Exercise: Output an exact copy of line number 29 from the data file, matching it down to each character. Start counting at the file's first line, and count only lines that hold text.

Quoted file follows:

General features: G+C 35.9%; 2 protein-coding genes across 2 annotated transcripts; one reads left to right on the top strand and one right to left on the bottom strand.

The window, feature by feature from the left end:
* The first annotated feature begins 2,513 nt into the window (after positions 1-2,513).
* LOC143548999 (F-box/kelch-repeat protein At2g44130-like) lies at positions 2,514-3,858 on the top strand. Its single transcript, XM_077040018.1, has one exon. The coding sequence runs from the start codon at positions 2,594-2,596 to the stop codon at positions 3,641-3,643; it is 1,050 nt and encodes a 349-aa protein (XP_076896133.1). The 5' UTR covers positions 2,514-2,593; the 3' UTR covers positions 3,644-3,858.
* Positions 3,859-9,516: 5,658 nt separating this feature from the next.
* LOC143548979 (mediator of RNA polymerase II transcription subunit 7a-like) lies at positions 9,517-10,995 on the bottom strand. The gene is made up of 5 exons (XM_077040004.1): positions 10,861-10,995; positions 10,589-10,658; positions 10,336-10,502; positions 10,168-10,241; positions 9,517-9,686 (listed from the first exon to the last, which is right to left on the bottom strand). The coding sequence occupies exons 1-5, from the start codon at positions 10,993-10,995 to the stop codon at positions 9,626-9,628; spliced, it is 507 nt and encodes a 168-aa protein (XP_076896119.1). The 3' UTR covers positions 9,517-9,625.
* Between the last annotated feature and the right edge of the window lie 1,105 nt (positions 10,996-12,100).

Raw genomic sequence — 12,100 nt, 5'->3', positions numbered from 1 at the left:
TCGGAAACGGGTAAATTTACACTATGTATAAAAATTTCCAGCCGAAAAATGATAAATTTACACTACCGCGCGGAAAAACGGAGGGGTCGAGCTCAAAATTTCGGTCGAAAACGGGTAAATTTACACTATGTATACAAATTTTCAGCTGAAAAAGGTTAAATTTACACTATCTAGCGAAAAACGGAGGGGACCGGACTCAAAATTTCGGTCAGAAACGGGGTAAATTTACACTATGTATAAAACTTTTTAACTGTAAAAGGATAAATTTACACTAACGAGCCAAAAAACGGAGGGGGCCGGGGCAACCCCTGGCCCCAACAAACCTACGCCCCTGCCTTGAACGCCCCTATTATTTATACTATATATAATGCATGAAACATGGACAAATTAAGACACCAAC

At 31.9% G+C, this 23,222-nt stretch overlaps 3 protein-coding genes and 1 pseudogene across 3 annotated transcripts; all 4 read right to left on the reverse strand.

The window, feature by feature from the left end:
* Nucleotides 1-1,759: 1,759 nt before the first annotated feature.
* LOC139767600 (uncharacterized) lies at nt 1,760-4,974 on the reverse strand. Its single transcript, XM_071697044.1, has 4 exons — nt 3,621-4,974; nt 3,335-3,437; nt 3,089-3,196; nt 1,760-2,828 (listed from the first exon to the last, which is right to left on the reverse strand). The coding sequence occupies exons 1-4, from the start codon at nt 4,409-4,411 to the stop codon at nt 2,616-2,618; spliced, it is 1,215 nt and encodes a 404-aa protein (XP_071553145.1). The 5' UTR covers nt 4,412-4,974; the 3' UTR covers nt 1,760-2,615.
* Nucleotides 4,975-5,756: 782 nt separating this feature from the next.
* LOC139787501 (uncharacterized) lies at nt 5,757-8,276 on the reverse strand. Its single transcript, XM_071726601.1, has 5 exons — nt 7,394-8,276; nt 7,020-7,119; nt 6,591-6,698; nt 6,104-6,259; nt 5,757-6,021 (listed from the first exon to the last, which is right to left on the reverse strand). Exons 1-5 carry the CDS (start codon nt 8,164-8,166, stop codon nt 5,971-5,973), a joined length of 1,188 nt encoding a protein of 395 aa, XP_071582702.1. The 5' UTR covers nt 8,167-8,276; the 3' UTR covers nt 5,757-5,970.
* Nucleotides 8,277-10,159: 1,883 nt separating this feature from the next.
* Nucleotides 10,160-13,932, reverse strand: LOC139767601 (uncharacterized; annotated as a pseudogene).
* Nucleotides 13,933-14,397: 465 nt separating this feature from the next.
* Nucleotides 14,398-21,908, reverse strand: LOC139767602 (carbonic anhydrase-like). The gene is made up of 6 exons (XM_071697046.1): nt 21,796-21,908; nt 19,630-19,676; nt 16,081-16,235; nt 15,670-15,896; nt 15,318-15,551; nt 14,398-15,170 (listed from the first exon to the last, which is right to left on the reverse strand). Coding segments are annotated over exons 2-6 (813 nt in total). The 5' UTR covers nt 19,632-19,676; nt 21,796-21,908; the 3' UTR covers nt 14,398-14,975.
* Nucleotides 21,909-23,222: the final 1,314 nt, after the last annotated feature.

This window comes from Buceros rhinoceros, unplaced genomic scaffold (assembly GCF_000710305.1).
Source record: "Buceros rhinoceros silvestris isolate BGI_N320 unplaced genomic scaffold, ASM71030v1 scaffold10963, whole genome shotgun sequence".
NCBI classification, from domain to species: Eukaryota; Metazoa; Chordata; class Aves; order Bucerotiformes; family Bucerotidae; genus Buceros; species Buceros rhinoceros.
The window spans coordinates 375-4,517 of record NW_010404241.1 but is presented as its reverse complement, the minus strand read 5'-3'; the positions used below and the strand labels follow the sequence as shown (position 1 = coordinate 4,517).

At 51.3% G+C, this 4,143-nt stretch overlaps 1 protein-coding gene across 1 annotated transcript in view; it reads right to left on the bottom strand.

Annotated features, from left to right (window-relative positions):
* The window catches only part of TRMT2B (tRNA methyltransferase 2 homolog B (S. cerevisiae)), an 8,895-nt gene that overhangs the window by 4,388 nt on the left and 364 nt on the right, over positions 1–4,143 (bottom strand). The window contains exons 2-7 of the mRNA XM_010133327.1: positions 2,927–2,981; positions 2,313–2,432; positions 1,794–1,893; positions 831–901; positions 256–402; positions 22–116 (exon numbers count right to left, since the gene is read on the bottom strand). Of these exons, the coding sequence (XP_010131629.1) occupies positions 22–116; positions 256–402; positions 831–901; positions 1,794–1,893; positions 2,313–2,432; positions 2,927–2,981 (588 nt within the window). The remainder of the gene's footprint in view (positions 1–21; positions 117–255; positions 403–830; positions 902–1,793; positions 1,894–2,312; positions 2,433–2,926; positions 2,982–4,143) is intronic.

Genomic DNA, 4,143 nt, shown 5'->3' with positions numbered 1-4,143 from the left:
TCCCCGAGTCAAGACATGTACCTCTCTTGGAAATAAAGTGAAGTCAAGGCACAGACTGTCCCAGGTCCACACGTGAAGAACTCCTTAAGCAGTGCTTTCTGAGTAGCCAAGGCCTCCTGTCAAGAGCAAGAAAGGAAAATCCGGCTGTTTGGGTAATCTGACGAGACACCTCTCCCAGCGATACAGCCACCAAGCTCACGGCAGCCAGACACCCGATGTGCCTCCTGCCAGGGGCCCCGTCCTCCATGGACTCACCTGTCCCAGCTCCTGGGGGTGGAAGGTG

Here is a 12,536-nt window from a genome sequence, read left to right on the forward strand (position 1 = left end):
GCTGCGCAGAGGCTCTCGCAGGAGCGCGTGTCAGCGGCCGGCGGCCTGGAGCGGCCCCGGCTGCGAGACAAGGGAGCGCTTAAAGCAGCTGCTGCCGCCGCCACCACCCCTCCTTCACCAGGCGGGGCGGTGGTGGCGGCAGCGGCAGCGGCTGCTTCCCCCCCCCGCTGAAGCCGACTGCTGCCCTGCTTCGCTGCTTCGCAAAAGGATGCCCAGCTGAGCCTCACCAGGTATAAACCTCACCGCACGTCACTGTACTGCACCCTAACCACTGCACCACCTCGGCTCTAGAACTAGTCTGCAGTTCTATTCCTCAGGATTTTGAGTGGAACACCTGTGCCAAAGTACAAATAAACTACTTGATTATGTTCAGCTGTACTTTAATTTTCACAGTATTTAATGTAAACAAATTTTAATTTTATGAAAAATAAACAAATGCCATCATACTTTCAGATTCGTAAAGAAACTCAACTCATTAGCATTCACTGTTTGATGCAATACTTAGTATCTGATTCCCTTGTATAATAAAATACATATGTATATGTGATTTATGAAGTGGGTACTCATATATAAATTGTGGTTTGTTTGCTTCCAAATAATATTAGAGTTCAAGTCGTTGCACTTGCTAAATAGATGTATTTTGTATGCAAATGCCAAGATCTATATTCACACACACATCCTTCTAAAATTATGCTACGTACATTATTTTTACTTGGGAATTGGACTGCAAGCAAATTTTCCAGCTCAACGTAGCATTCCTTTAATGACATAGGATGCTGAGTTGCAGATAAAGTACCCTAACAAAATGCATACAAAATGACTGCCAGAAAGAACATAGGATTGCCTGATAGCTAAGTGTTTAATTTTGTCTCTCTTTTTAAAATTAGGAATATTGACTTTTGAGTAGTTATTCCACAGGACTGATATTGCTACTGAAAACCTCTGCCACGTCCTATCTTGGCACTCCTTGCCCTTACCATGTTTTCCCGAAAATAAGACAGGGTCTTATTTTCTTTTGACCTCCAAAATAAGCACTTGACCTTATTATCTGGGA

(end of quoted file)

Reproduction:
TCCCCGAGTCAAGACATGTACCTCTCTTGGAAATAAAGTGAAGTCAAGGCACAGACTGTCCCAGGTCCACACGTGAAGAACTCCTTAAGCAGTGCTTTCTGAGTAGCCAAGGCCTCCTGTCAAGAGCAAGAAAGGAAAATCCGGCTGTTTGGGTAATCTGACGAGACACCTCTCCCAGCGATACAGCCACCAAGCTCACGGCAGCCAGACACCCGATGTGCCTCCTGCCAGGGGCCCCGTCCTCCATGGACTCACCTGTCCCAGCTCCTGGGGGTGGAAGGTG